Fewer people are pursuing marriage today than ever before, and those who do are waiting longer to get married. In 1960, 59 percent of 18- to 29-year-olds were married compared to just 20 percent in 2010. In 1960, the median age for entering marriage was in the early 20s; today it's nearly 30. As marriage has declined, cohabitation has increased, nearly doubling since 1990. This data reflects changing opinions and practices relating to marriage; 39 percent of Americans say they believe that marriage is becoming obsolete. At the same time, concern for God's basic definition of marriage is declining. And these statistics have not even touched on the problems found within Christian marriages.
Our need for help in marriage is capped by the fact that marriage is God's plan for an orderly and godly society. Through marriage God provides companionship for his people, raises up families who will communicate the gospel from one generation to the next, and illustrates his covenant relationship with his people. As important as marriage is, it should not surprise us that God has provided a plan for marital success.
Embedded in Genesis 2:18-25 is a description of the first wedded couple before man's fall into sin. While not exhaustive, there are six foundational aspects to consider for those who desire a successful marriage. Whether happily married, struggling in marriage, or longing to be married, it is important to grasp that human marriage is a beautiful analogy pointing to something so much bigger and better.
Marriage is for Companionship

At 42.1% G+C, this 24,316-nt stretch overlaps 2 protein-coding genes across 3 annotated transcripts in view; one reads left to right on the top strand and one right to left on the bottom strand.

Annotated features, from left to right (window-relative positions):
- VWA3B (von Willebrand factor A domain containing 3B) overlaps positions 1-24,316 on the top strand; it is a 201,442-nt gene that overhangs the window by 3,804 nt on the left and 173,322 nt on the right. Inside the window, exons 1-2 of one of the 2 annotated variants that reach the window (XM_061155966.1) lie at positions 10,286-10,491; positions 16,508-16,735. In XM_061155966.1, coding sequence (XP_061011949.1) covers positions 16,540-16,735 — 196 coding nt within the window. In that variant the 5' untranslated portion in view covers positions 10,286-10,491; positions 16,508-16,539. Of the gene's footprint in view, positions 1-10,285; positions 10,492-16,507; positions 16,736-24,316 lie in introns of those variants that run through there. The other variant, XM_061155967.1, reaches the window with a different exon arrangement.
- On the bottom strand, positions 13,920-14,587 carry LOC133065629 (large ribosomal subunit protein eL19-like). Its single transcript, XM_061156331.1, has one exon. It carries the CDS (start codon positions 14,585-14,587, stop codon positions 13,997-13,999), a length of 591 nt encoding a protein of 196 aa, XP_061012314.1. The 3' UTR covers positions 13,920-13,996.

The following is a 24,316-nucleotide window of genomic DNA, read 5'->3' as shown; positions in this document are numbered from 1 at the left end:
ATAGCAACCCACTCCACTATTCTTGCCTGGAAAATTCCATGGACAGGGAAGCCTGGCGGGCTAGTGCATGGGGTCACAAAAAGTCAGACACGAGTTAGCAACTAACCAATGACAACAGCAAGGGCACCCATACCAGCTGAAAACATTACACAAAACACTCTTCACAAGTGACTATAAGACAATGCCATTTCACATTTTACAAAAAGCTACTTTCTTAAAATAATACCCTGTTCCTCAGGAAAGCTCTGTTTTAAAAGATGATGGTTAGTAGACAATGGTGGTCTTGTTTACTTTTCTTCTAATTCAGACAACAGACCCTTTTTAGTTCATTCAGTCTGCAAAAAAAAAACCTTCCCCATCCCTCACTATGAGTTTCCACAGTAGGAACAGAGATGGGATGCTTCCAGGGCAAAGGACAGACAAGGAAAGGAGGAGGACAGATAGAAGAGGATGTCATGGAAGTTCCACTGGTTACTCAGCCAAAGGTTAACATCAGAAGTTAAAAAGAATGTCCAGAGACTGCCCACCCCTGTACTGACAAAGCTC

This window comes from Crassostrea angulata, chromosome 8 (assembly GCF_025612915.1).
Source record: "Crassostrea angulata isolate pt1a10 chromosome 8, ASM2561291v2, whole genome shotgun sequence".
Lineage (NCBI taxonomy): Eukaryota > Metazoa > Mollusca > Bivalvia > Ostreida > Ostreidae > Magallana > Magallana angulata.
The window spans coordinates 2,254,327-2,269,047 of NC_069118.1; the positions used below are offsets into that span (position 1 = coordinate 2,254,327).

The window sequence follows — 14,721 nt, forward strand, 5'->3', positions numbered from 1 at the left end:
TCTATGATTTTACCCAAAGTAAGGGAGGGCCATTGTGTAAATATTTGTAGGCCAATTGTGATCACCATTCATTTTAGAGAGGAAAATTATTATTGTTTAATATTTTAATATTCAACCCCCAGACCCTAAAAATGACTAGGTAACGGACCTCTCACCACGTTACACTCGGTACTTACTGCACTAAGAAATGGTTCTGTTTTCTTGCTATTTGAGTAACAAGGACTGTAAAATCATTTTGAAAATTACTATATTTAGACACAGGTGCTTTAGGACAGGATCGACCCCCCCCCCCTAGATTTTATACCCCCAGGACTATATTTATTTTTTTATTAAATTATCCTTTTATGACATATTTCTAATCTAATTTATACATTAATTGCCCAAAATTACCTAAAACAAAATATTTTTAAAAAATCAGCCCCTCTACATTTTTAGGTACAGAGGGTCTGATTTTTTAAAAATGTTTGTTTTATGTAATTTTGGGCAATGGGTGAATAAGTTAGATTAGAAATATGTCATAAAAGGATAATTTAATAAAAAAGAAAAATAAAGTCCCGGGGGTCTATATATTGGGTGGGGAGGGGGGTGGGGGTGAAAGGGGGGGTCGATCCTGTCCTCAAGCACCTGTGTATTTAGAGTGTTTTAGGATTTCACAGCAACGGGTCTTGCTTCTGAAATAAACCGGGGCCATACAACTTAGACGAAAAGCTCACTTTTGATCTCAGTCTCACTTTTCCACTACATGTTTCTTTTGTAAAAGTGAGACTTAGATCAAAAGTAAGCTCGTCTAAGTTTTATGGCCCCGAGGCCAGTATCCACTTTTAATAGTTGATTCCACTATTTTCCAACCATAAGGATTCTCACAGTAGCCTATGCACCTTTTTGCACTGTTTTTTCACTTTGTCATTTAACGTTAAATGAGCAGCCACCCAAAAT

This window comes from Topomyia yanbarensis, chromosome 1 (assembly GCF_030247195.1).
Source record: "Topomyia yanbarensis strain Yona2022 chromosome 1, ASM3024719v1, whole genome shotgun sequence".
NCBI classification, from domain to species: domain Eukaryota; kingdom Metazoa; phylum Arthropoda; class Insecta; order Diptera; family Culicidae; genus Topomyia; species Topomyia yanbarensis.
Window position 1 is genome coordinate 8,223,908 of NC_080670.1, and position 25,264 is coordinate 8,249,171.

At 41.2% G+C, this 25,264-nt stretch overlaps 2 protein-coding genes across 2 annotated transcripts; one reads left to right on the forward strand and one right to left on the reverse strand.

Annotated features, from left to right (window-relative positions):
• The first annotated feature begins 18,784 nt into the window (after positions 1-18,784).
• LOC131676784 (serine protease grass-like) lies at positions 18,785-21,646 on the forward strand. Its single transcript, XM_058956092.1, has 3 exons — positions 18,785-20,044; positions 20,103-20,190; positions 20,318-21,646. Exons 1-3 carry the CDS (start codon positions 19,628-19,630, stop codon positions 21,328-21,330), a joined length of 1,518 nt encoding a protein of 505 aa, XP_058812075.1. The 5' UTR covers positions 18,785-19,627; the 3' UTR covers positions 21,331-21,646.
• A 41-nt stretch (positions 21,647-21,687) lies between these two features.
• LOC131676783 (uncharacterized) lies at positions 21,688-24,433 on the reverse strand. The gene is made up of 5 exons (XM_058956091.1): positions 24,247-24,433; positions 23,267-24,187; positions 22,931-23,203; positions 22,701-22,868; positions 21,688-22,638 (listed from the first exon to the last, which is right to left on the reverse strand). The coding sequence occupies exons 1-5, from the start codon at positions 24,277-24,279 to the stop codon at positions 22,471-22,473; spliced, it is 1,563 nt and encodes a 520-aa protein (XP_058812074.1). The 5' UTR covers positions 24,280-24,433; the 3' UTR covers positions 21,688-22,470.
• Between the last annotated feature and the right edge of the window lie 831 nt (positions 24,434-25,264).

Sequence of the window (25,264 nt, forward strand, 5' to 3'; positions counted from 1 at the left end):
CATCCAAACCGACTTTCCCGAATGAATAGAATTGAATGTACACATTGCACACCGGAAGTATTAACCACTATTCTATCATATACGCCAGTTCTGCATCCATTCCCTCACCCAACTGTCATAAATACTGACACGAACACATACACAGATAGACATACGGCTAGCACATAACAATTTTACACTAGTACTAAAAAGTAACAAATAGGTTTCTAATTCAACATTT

Nine times in the first two chapters of Genesis, God describes his world as "good." There is no mention of anything that is not good until Genesis 2:18 jumps off the page: "It is not good that man should be alone." God isn't only talking about marriage; he's saying something about basic human nature. We were made to fellowship with others. Adam had lots of stuff before he met Eve. But he didn't have companionship, and that was not good. To live consistently with how God has created us, we need to strive for deep friendships. True intimacy is found not merely in close emotional or physical relationships, but also in a lifetime commitment of companionship.
God's emphasis on marital companionship reminds us that marriage is not simply a social contract where he pays the bills and she takes care of the house. If our marriages degenerate into that sort of contractual-ism, we need to take drastic measures to foster God's gift of conjugal friendship. Through concentrated efforts such as reading good books together and scheduling time every evening to talk, couples can develop the openness and trust that allows each to find solace in the other's company.
Marriage Is Complementary
By God's design, when a godly marriage is begun the two are better off, because they complement each other. That Eve was a helper "comparable to Adam" (2:18) assumes a complementary relationship; what one lacks the other supplies. Such a reciprocating relationship is found only in marriage. Both men and women are created in the image of God and are equal in dignity and value (Gen. 5:2). But because of differences in their constitutions and callings they are able to beautifully complement each other.
Marriage Requires Leaving and Cleaving
In marriage God creates a new family unit: "Therefore a man shall leave his father and mother and be joined to his wife" (2:24). Contrary to conventional thought, the marital bond is stronger than the filial bond. As powerful as the parent-child connection is, Jesus says the marital bond is stronger (Mark 10:6’9).